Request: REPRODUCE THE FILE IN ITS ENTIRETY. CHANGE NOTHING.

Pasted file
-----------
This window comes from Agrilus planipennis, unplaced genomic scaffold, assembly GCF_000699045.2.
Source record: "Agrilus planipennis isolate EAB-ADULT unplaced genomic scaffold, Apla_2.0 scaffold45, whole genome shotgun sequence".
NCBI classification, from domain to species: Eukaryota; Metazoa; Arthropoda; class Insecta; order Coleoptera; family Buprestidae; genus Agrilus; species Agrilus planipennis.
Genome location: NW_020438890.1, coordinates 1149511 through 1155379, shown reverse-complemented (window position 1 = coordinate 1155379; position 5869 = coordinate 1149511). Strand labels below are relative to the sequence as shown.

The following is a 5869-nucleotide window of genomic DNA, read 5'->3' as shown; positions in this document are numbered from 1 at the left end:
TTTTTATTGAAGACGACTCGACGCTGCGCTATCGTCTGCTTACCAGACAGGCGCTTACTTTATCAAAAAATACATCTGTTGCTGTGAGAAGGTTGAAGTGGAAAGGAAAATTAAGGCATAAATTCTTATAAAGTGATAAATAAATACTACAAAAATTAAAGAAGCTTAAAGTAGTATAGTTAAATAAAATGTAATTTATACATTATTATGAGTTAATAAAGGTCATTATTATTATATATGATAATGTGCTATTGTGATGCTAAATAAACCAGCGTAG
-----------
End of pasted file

This window comes from Agrilus planipennis, unplaced genomic scaffold, assembly GCF_000699045.2.
Source record: "Agrilus planipennis isolate EAB-ADULT unplaced genomic scaffold, Apla_2.0 scaffold45, whole genome shotgun sequence".
NCBI classification, from domain to species: Eukaryota; Metazoa; Arthropoda; class Insecta; order Coleoptera; family Buprestidae; genus Agrilus; species Agrilus planipennis.
Genome location: NW_020438890.1, coordinates 1149511 through 1155379, shown reverse-complemented (window position 1 = coordinate 1155379; position 5869 = coordinate 1149511). Strand labels below are relative to the sequence as shown.

The following is a 5869-nucleotide window of genomic DNA, read 5'->3' as shown; positions in this document are numbered from 1 at the left end:
TTTTTATTGAAGACGACTCGACGCTGCGCTATCGTCTGCTTACCAGACAGGCGCTTACTTTATCAAAAAATACATCTGTTGCTGTGAGAAGGTTGAAGTGGAAAGGAAAATTAAGGCATAAATTCTTATAAAGTGATAAATAAATACTACAAAAATTAAAGAAGCTTAAAGTAGTATAGTTAAATAAAATGTAATTTATACATTATTATGAGTTAATAAAGGTCATTATTATTATATATGATAATGTGCTATTGTGATGCTAAATAAACCAGCGTAG